“Early sales wins are crucial; you’re burning cash here and you need to have momentum; until you have happy flagship accounts you shouldn’t scale the sales organization.” Tim Brown, Maxymizer

“You need to have ‘aggressive selling and marketing’ as a mental model in the US. It is a market that requires a combination of boldness, assertiveness, and professionalism. European founders could rev up their approach by a couple of notches.” Ari Salonen, Midaxo

How will you price your products?

Pricing is often one of the most overlooked drivers of growth. Just as most other aspects of your business, your pricing may also need adjustments in your US expansion.

Your pricing model

The unit economics of your business and the timing when you can expect to achieve profitability should be clear to you. Identifying your basic pricing unit will allow you to calculate the Lifetime Value (LTV) of a customer once you understand your Customer Acquisition Cost (CAC). At a minimum, a profitable pricing model requires a LTV/CAC ratio greater than 1 for each customer. Overall, the lower the LTV/CAC ratio, the longer it will take to recoup the cost it took to acquire each customer.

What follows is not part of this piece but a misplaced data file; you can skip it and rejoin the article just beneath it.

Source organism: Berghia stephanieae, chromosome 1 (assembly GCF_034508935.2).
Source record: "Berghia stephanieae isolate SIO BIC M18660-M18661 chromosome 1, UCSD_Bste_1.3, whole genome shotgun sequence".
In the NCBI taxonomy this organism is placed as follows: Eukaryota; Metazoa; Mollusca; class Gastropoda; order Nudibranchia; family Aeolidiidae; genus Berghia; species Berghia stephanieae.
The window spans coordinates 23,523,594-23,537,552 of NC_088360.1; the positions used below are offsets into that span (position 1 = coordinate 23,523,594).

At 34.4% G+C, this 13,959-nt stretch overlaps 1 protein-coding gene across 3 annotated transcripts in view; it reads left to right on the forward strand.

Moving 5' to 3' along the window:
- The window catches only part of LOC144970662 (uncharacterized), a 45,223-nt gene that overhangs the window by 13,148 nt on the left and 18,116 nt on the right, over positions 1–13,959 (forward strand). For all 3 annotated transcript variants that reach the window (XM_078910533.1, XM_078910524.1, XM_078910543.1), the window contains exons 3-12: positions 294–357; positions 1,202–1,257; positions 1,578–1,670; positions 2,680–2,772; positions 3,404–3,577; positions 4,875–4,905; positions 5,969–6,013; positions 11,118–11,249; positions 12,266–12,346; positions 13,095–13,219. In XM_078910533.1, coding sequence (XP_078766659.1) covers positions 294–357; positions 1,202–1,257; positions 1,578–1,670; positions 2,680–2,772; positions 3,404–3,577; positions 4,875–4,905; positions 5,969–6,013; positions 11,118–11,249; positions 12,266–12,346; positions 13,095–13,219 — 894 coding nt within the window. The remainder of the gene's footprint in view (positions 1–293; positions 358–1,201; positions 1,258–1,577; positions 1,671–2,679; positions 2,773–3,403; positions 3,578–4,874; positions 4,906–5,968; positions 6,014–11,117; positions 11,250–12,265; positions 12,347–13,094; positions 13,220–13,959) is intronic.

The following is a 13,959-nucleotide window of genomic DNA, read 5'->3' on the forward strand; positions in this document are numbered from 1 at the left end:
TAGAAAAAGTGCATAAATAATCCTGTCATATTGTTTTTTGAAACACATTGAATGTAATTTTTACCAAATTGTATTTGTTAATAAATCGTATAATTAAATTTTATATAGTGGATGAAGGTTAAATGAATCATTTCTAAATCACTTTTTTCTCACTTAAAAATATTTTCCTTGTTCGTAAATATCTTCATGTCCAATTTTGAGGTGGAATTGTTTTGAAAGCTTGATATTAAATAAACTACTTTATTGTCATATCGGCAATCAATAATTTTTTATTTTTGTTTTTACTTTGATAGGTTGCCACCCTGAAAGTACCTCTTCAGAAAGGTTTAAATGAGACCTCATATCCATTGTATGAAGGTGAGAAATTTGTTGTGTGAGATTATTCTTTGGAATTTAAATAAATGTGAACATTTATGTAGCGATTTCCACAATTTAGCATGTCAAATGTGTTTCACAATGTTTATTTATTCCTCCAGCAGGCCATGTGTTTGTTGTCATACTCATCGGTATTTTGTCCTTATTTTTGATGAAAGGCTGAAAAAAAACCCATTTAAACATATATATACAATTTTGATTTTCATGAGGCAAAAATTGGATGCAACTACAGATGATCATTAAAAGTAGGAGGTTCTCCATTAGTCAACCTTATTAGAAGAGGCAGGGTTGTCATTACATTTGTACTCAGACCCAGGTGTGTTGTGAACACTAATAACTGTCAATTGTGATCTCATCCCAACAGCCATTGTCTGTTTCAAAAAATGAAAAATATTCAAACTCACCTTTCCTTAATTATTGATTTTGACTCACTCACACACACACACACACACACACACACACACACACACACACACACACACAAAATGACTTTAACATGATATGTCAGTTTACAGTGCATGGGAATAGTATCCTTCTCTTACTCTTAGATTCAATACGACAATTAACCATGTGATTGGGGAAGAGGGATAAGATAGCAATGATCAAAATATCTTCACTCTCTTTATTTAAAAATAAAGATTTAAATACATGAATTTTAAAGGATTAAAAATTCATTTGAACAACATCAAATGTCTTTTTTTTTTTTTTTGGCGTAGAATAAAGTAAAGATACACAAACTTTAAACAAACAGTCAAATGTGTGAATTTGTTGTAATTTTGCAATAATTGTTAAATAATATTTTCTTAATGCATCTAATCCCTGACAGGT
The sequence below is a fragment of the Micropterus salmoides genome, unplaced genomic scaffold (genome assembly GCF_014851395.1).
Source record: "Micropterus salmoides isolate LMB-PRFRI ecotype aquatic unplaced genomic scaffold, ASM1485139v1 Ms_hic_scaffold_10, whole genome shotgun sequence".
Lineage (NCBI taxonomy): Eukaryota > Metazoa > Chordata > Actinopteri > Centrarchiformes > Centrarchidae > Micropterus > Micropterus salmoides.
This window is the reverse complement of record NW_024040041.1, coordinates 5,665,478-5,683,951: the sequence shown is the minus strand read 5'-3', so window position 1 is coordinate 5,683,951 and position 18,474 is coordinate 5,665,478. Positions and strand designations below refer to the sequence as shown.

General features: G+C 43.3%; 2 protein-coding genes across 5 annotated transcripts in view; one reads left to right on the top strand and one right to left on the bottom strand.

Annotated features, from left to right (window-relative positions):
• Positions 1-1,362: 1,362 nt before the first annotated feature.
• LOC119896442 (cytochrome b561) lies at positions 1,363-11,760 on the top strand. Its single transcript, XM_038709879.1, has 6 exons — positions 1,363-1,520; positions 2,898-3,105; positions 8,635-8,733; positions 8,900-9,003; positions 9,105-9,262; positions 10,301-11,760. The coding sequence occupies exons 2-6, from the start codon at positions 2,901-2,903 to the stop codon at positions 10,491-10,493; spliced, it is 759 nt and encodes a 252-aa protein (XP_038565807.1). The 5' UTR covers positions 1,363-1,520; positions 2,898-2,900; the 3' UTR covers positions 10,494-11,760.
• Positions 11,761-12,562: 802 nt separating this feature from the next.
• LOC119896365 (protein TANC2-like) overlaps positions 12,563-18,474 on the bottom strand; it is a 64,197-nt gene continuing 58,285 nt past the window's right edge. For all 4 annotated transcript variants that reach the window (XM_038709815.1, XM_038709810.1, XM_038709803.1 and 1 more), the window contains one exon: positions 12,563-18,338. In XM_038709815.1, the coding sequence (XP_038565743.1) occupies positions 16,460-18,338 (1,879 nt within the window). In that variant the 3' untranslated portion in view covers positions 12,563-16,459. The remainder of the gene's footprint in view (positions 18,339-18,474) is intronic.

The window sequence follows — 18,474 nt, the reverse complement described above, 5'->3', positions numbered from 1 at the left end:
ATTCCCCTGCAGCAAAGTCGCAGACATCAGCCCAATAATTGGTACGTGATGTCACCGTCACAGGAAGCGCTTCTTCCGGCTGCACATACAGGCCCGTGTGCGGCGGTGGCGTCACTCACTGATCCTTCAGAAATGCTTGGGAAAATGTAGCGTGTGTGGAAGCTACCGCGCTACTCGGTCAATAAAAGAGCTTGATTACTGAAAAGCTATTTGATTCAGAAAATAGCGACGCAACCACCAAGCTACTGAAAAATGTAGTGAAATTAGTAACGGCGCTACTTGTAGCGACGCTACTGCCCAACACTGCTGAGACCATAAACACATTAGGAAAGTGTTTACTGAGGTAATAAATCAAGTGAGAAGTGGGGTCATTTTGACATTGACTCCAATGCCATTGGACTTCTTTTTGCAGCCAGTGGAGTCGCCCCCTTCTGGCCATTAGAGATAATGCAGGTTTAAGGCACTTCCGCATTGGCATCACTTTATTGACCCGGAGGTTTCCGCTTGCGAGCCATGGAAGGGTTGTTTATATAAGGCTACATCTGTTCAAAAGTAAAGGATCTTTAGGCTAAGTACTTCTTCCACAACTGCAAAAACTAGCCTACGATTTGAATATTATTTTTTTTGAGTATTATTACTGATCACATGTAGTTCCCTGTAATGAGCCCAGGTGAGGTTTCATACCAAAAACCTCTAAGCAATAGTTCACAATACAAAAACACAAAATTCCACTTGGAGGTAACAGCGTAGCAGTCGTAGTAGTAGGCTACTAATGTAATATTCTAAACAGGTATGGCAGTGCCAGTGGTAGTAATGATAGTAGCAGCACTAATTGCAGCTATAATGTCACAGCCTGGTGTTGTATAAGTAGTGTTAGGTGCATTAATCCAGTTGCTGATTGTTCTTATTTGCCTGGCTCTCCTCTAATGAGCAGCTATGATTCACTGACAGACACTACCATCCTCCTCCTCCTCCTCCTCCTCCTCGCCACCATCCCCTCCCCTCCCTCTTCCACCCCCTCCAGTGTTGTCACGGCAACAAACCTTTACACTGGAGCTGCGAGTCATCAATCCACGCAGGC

While it seems basic, don’t take it for granted that economics that work in Europe will be viable in the US. Competitive pressures on the pricing side coupled with higher CAC in the US can make the economics unviable for many businesses.

With a firm understanding of your unit economics, you can find the right pricing model for your company’s short- and long-term growth strategy:

• Value-based Pricing – setting prices based on the perceived value of your product to the customer.

Competitor-based Pricing – using competitor pricing as a benchmark to determine pricing instead of looking at costs or consumer demand.

Cost-Plus Pricing – pricing your products to cover not only the cost of production and overhead but also the percentage of profit you need.

Demand-based Pricing – as the name suggests, pricing that uses perceived consumer demand to predict the optimal combination of volume and profit. This is more common for wholesalers and retailers.